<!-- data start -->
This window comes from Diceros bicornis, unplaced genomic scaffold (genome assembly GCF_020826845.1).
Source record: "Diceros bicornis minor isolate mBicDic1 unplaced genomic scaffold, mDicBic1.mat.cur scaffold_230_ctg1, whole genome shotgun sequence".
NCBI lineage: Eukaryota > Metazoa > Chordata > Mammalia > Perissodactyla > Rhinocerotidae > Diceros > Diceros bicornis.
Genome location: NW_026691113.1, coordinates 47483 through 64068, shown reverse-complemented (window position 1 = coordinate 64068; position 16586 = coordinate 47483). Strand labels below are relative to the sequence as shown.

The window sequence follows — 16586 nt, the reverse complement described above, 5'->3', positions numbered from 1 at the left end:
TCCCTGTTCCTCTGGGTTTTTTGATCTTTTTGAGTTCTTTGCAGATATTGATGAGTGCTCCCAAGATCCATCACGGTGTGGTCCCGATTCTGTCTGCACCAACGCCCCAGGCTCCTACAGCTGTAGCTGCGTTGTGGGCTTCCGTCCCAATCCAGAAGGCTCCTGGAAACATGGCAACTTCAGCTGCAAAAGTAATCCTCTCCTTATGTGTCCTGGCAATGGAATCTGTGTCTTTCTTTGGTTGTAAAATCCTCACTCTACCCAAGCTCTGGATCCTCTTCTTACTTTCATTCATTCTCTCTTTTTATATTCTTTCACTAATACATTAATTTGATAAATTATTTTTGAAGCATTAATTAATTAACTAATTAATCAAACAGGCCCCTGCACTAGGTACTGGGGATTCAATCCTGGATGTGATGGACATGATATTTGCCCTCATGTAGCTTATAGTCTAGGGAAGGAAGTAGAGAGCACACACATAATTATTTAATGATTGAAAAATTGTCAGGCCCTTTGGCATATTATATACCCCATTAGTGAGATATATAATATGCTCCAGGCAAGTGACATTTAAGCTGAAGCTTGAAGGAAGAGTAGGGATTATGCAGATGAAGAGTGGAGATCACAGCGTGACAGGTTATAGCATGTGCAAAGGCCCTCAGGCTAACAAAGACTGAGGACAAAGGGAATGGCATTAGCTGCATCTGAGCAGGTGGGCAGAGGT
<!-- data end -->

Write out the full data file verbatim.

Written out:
This window comes from Diceros bicornis, unplaced genomic scaffold (genome assembly GCF_020826845.1).
Source record: "Diceros bicornis minor isolate mBicDic1 unplaced genomic scaffold, mDicBic1.mat.cur scaffold_230_ctg1, whole genome shotgun sequence".
NCBI lineage: Eukaryota > Metazoa > Chordata > Mammalia > Perissodactyla > Rhinocerotidae > Diceros > Diceros bicornis.
Genome location: NW_026691113.1, coordinates 47483 through 64068, shown reverse-complemented (window position 1 = coordinate 64068; position 16586 = coordinate 47483). Strand labels below are relative to the sequence as shown.

The window sequence follows — 16586 nt, the reverse complement described above, 5'->3', positions numbered from 1 at the left end:
TCCCTGTTCCTCTGGGTTTTTTGATCTTTTTGAGTTCTTTGCAGATATTGATGAGTGCTCCCAAGATCCATCACGGTGTGGTCCCGATTCTGTCTGCACCAACGCCCCAGGCTCCTACAGCTGTAGCTGCGTTGTGGGCTTCCGTCCCAATCCAGAAGGCTCCTGGAAACATGGCAACTTCAGCTGCAAAAGTAATCCTCTCCTTATGTGTCCTGGCAATGGAATCTGTGTCTTTCTTTGGTTGTAAAATCCTCACTCTACCCAAGCTCTGGATCCTCTTCTTACTTTCATTCATTCTCTCTTTTTATATTCTTTCACTAATACATTAATTTGATAAATTATTTTTGAAGCATTAATTAATTAACTAATTAATCAAACAGGCCCCTGCACTAGGTACTGGGGATTCAATCCTGGATGTGATGGACATGATATTTGCCCTCATGTAGCTTATAGTCTAGGGAAGGAAGTAGAGAGCACACACATAATTATTTAATGATTGAAAAATTGTCAGGCCCTTTGGCATATTATATACCCCATTAGTGAGATATATAATATGCTCCAGGCAAGTGACATTTAAGCTGAAGCTTGAAGGAAGAGTAGGGATTATGCAGATGAAGAGTGGAGATCACAGCGTGACAGGTTATAGCATGTGCAAAGGCCCTCAGGCTAACAAAGACTGAGGACAAAGGGAATGGCATTAGCTGCATCTGAGCAGGTGGGCAGAGGT